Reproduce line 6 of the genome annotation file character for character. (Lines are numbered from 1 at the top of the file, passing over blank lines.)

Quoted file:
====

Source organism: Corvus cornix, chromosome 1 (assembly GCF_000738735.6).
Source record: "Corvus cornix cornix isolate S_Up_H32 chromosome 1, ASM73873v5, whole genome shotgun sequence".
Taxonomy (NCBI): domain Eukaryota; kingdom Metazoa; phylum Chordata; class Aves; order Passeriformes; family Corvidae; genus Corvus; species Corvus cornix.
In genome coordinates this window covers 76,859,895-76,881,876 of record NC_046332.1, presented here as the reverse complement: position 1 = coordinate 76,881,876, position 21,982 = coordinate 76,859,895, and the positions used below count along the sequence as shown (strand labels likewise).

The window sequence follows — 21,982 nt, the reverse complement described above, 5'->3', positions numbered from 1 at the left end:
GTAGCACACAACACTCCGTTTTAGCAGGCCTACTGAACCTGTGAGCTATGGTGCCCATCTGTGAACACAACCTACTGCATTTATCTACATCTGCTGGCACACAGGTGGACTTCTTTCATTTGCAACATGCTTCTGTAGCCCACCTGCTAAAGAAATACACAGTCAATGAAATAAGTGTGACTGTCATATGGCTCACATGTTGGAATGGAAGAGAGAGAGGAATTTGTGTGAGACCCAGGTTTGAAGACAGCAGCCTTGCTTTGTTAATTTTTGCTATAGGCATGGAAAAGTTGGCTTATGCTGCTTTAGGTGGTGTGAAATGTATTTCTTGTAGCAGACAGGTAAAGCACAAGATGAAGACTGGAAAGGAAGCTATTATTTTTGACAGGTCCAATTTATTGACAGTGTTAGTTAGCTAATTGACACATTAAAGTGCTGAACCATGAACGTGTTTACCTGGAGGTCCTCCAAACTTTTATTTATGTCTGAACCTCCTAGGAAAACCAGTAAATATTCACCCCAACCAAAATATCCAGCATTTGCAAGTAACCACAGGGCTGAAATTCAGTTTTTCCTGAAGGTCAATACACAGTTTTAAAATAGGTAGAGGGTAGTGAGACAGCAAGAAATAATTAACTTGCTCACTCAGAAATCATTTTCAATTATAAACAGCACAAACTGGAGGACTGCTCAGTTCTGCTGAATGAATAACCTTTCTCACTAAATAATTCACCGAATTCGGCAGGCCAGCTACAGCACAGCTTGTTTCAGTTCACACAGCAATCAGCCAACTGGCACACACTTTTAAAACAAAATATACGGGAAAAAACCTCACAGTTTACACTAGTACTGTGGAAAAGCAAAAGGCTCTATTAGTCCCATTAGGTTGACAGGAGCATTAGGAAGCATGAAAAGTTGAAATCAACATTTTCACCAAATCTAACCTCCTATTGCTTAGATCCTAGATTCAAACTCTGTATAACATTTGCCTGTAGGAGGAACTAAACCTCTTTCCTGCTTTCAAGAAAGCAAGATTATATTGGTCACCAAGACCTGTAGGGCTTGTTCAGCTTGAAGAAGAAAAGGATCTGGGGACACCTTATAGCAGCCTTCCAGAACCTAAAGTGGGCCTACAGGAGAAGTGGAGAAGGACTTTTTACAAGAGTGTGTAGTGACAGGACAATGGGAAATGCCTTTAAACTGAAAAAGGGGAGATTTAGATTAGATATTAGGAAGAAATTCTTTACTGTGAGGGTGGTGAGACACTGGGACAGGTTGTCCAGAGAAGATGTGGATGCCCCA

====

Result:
GTAGCACACAACACTCCGTTTTAGCAGGCCTACTGAACCTGTGAGCTATGGTGCCCATCTGTGAACACAACCTACTGCATTTATCTACATCTGCTGGCACACAGGTGGACTTCTTTCATTTGCAACATGCTTCTGTAGCCCACCTGCTAAAGAAATACACAGTCAATGAAATAAGTGTGACTGTCATATGGCTCACATGTTGGAATGGAAGAGAGAGAGGAATTTGTGTGAGACCCAGGTTTGAAGACAGCAGCCTTGCTTTGTTAATTTTTGCTATAGGCATGGAAAAGTTGGCTTATGCTGCTTTAGGTGGTGTGAAATGTATTTCTTGTAGCAGACAGGTAAAGCACAAGATGAAGACTGGAAAGGAAGCTATTATTTTTGACAGGTCCAATTTATTGACAGTGTTAGTTAGCTAATTGACACATTAAAGTGCTGAACCATGAACGTGTTTACCTGGAGGTCCTCCAAACTTTTATTTATGTCTGAACCTCCTAGGAAAACCAGTAAATATTCACCCCAACCAAAATATCCAGCATTTGCAAGTAACCACAGGGCTGAAATTCAGTTTTTCCTGAAGGTCAATACACAGTTTTAAAATAGGTAGAGGGTAGTGAGACAGCAAGAAATAATTAACTTGCTCACTCAGAAATCATTTTCAATTATAAACAGCACAAACTGGAGGACTGCTCAGTTCTGCTGAATGAATAACCTTTCTCACTAAATAATTCACCGAATTCGGCAGGCCAGCTACAGCACAGCTTGTTTCAGTTCACACAGCAATCAGCCAACTGGCACACACTTTTAAAACAAAATATACGGGAAAAAACCTCACAGTTTACACTAGTACTGTGGAAAAGCAAAAGGCTCTATTAGTCCCATTAGGTTGACAGGAGCATTAGGAAGCATGAAAAGTTGAAATCAACATTTTCACCAAATCTAACCTCCTATTGCTTAGATCCTAGATTCAAACTCTGTATAACATTTGCCTGTAGGAGGAACTAAACCTCTTTCCTGCTTTCAAGAAAGCAAGATTATATTGGTCACCAAGACCTGTAGGGCTTGTTCAGCTTGAAGAAGAAAAGGATCTGGGGACACCTTATAGCAGCCTTCCAGAACCTAAAGTGGGCCTACAGGAGAAGTGGAGAAGGACTTTTTACAAGAGTGTGTAGTGACAGGACAATGGGAAATGCCTTTAAACTGAAAAAGGGGAGATTTAGATTAGATATTAGGAAGAAATTCTTTACTGTGAGGGTGGTGAGACACTGGGACAGGTTGTCCAGAGAAGATGTGGATGCCCCA